Video highlights student safety challenges on school buses - News, Weather & Sports

Video highlights student safety challenges on school buses

Michael Raisor Michael Raisor

LOUISVILLE, KY (WAVE) - Exclusive video raises serious questions about the safety of children on board some Jefferson County Public Schools buses. Students standing in the aisles and sitting on the floor while the buses were moving, some at interstate speeds, is dangerous and needs to stop according to school district leaders.

From behind JCPS bus 0327 the laws are clearly marked for other drivers. On board, no one seems to be enforcing the district's own safety rules.

Students stand and cross back and forth between seats. Two others sit on the floor as the bus driver travels more than 55 miles per hour down Interstate 64. All this is happening as a JCPS bus monitor looks on.

"I was disappointed," said Michael Raisor, the JCPS chief operating officer, who reviewed the video. "That's unacceptable behavior."

Raisor said students who aren't "compartmentalized" or sitting in their seats facing forward are at a much greater risk of injury in an accident. As recent events have shown, accidents with JCPS buses can happen anytime, anywhere.

District policy is that students remain in their seats at all times. That policy that was not being enforced on one JCPS bus where two middle school students stood in plain view as the bus traveled down Muhammad Ali Boulevard, entering the onramp, merging into interstate traffic and before heading north on I-71. All the while the students were out of their seats, and potentially, in danger.

Raisor said enforcement falls primarily on the driver, who has the option of reporting it to the schools for possible discipline. That option is typically reserved for the most extreme misconduct. As evidenced on another JCPS school bus, where the driver approached 60 miles an hour on the Shawnee Expressway with a student standing right behind him, students getting out of their seats doesn't appear to top the list of concerns for some bus drivers.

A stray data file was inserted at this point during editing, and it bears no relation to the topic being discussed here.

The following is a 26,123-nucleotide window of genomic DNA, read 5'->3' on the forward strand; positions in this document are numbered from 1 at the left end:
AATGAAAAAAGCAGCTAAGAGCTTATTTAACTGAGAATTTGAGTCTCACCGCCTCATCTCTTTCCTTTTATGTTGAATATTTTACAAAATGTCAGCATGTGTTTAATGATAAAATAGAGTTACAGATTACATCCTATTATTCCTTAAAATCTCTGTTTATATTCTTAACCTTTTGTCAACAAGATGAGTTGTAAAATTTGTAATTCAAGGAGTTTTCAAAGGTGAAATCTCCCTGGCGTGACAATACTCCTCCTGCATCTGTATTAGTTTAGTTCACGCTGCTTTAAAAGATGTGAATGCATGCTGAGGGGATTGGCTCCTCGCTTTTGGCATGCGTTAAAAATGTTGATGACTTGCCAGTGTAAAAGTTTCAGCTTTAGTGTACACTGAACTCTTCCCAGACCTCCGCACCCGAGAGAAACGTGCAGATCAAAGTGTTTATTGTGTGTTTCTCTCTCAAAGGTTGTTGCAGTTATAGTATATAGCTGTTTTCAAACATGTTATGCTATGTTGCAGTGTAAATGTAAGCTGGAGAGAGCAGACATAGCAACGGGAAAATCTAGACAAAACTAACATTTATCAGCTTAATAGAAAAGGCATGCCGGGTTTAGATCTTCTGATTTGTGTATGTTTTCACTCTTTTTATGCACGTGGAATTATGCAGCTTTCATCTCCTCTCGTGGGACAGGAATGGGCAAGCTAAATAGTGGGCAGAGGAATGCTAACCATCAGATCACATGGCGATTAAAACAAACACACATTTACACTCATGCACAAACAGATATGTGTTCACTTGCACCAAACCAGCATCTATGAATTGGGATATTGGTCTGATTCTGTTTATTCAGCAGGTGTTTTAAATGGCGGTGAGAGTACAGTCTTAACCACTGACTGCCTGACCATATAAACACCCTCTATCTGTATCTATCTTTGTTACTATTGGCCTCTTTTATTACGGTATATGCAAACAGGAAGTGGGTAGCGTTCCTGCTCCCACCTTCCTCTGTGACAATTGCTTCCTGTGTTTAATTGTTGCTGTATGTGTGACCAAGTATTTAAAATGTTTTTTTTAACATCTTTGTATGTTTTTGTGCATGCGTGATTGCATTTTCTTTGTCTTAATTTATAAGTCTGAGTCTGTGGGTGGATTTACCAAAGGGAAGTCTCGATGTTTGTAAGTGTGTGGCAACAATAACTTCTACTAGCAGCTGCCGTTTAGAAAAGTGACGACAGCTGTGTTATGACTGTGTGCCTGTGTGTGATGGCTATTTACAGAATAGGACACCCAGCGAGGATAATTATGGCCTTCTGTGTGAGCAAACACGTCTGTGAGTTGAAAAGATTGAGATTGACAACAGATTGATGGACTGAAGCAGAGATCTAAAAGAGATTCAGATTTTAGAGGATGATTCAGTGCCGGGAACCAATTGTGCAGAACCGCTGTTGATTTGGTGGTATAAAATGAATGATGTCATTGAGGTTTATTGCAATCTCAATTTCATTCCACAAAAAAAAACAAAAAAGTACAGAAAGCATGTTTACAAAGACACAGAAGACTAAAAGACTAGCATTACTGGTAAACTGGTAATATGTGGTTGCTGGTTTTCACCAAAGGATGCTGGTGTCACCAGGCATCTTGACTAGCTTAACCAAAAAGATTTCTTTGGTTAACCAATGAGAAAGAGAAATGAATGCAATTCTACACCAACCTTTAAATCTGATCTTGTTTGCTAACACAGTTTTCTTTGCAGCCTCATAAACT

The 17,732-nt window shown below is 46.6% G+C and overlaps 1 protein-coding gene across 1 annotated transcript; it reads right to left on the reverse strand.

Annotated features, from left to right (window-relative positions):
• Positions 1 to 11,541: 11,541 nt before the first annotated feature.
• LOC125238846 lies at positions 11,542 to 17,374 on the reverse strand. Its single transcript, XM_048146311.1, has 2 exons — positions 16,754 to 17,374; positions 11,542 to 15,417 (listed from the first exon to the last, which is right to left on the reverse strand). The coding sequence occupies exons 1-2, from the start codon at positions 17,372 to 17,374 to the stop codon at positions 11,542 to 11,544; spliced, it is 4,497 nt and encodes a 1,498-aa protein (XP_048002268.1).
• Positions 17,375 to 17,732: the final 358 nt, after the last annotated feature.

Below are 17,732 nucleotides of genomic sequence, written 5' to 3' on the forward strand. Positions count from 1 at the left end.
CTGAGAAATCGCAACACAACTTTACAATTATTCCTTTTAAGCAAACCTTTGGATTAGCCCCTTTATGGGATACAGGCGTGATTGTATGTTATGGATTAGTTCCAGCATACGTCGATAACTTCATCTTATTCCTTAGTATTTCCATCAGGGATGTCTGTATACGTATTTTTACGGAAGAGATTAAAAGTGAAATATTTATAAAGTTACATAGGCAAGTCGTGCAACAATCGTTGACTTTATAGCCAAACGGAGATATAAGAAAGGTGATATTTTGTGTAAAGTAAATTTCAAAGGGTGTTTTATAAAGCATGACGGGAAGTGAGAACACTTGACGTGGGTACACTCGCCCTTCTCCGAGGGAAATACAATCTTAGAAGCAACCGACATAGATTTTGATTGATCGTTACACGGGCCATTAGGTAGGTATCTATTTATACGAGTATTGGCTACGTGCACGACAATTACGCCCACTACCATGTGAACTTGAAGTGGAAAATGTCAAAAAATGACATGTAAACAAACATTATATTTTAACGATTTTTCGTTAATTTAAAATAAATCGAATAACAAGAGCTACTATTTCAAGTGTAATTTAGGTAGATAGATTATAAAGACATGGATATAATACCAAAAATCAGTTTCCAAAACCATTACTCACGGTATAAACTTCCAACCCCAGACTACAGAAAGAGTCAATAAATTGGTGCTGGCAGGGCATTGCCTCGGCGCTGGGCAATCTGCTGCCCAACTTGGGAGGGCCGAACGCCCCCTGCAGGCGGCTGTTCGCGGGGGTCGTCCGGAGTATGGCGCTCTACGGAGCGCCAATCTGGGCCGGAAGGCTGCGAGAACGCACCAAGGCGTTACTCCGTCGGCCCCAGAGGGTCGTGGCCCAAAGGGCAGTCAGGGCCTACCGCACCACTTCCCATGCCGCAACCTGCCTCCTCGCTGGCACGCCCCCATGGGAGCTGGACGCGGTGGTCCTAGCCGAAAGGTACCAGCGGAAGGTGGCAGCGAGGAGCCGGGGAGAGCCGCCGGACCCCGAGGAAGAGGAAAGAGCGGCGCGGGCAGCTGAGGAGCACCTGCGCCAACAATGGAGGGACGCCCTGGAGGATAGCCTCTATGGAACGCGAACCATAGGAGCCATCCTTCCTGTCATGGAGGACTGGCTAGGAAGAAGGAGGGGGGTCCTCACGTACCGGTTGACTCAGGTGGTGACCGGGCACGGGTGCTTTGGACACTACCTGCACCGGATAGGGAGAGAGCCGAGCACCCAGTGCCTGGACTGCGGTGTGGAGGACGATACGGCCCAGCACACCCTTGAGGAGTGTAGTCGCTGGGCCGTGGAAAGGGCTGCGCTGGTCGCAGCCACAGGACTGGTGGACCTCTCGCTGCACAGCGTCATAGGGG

It is a concern for JCPS however. In the 2012-2013 school year the district started a new program called "see something say something" encouraging students and parents to report those who aren't following the rules. JCPS is spending $1.2 million installing cameras on all JCPS buses so the district can keep a closer eye on what's going on. Raisor said the latest video only reinforces the need for those initiatives.

"What you saw is highly irregular from what happens on our buses each day," Raisor said. "But at the same time, we take that extremely seriously, and I said it's unacceptable and it should be dealt with."

Raisor would not discuss what action was taken against the drivers in the buses we recorded citing rules on employee privacy. He said two of the three were substitute drivers while also noting that is not an excuse.

Part of the problem JCPS has taking action against kids who are out of their seat on the bus is that if those students get kicked off the bus they don't get to school. In the end, the district's mission is to educate children.

Raisor hopes parents will talk to their children to teach them the importance of following the rules for their own good.

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